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Am J Public Health. 2003 Oct;93(10):1734-9.

Agreement between administrative data and patients' self-reports of race/ethnicity.

Author information

1
Center for Health Quality, Outcomes and Economic Research (a Veterans Affairs Health Services Research and Development National Center of Excellence), Bedford VA Medical Center, Bedford, MA 01730, USA. nkressin@bu.edu

Abstract

OBJECTIVES:

We examined agreement of administrative data with self-reported race/ethnicity and identified correlates of agreement.

METHODS:

We used Veterans Affairs administrative data and VA 1999 Large Health survey race/ethnicity data.

RESULTS:

Relatively low rates of agreement (approximately 60%) between data sources were largely the result of administrative data from patients whose race/ethnicity was unknown, with least agreement for Native American, Asian, and Pacific Islander patients. After exclusion of patients with missing race/ethnicity, agreement improved except for Native Americans. Agreement did not increase substantially after inclusion of data from individuals indicating multiple race/ethnicities. Patients for whom there was better agreement between data sources tended to be less educated, non-solitary living, younger, and White; to have sufficient food; and to use more inpatient Department of Veterans Affairs (VA) care.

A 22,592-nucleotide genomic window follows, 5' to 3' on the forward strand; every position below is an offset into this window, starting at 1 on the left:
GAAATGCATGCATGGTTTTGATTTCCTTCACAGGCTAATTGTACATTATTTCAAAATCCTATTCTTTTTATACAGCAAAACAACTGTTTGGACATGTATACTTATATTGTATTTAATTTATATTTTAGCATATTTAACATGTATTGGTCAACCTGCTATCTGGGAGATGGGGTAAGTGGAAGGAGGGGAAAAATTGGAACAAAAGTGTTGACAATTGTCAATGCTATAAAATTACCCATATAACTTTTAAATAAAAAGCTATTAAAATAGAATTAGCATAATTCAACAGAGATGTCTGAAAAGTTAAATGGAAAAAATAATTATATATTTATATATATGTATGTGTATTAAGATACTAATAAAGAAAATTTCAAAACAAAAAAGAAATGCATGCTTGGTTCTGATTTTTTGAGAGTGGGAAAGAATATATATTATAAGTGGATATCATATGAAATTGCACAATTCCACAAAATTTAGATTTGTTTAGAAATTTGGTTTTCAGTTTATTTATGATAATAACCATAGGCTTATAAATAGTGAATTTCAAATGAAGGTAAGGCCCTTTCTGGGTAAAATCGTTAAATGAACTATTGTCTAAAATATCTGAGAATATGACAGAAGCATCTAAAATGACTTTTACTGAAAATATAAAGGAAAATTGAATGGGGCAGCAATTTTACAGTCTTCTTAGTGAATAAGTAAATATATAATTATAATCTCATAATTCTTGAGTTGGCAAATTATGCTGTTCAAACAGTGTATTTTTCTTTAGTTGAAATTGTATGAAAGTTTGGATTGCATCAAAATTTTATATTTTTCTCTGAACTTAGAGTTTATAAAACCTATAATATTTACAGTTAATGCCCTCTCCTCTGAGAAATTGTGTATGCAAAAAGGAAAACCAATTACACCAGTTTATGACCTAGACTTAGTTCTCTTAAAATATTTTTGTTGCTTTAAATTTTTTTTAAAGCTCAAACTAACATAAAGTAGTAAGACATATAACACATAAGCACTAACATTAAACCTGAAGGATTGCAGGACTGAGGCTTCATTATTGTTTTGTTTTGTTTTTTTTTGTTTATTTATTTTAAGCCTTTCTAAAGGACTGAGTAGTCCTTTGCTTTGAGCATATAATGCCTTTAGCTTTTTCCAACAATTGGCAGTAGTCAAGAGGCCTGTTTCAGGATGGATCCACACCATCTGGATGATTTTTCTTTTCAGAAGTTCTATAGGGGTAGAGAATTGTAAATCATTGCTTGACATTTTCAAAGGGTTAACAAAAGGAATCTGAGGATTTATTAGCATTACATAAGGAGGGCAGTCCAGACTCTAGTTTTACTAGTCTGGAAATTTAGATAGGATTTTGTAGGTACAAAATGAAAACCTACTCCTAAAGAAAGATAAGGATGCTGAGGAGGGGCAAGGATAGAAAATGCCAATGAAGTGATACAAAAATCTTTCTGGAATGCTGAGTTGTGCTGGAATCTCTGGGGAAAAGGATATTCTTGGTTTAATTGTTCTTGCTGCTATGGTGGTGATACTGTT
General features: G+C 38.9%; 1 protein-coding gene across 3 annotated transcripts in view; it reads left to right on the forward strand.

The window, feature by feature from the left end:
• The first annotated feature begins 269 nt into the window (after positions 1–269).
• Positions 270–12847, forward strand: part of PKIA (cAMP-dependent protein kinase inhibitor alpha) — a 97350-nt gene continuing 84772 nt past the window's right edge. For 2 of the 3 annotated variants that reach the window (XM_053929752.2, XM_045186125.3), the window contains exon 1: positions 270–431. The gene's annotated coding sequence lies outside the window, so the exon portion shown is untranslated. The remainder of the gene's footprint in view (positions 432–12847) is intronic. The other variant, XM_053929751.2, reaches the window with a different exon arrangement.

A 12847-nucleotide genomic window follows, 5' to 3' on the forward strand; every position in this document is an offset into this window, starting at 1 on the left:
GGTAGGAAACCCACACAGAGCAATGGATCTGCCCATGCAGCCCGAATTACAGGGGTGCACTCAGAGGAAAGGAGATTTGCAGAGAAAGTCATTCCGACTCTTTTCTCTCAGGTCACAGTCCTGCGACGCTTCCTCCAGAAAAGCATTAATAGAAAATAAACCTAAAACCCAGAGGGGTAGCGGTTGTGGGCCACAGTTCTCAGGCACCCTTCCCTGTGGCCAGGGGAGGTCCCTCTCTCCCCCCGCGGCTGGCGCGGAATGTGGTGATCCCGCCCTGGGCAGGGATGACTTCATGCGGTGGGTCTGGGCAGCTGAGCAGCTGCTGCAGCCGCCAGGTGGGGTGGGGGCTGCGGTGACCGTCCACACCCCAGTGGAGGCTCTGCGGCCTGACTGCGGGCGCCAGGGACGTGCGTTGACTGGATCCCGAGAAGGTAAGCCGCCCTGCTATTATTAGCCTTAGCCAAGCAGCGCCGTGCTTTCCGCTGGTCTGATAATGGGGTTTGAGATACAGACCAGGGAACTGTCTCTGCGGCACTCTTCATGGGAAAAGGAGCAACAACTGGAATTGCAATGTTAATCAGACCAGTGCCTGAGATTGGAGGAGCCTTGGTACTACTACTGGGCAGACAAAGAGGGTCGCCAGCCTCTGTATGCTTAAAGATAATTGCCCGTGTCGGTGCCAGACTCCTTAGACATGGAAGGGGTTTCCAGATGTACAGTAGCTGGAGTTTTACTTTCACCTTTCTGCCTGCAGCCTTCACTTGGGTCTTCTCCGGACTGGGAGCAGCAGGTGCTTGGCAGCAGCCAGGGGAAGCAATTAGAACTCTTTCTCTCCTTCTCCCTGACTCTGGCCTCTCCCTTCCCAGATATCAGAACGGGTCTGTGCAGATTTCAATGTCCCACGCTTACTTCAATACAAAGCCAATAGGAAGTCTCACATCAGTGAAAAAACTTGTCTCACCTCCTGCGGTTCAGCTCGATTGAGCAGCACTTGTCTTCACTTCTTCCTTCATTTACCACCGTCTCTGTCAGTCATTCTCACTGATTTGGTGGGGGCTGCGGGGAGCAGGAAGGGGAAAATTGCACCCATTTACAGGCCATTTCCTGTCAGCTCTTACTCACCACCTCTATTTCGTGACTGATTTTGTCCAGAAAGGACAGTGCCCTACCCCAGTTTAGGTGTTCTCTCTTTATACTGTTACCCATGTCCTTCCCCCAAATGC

CONCLUSIONS:

Better reporting of race/ethnicity data will improve agreement between data sources. Previous studies using VA administrative data may have underestimated racial disparities.

PMID:
14534230
PMCID:
PMC1448042
DOI:
10.2105/ajph.93.10.1734
[Indexed for MEDLINE]
Free PMC Article

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